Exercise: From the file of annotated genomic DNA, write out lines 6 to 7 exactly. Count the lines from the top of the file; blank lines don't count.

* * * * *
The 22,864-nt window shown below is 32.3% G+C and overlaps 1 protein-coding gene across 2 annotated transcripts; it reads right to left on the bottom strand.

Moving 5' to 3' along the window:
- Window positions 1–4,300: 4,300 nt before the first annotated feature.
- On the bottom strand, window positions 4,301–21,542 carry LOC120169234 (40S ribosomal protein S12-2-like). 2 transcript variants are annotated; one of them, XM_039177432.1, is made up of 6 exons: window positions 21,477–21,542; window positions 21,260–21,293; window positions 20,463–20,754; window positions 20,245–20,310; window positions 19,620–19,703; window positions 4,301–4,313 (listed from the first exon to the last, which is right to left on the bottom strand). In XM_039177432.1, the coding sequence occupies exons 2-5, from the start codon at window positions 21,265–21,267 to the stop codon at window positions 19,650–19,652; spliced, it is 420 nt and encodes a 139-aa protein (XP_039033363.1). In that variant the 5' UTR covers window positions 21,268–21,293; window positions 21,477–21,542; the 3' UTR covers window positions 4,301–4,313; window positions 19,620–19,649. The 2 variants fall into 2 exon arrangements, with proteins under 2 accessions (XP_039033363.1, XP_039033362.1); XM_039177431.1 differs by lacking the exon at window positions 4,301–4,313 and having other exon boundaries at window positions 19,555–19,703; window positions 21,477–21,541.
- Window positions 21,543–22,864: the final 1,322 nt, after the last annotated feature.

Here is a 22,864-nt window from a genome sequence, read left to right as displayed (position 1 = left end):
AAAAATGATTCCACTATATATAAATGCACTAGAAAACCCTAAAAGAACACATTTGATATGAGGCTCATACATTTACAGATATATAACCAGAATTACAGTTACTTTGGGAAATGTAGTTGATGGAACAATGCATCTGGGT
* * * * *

Here is a 22,864-nt window from a genome sequence, read left to right as displayed (position 1 = left end):
AAAAATGATTCCACTATATATAAATGCACTAGAAAACCCTAAAAGAACACATTTGATATGAGGCTCATACATTTACAGATATATAACCAGAATTACAGTTACTTTGGGAAATGTAGTTGATGGAACAATGCATCTGGGT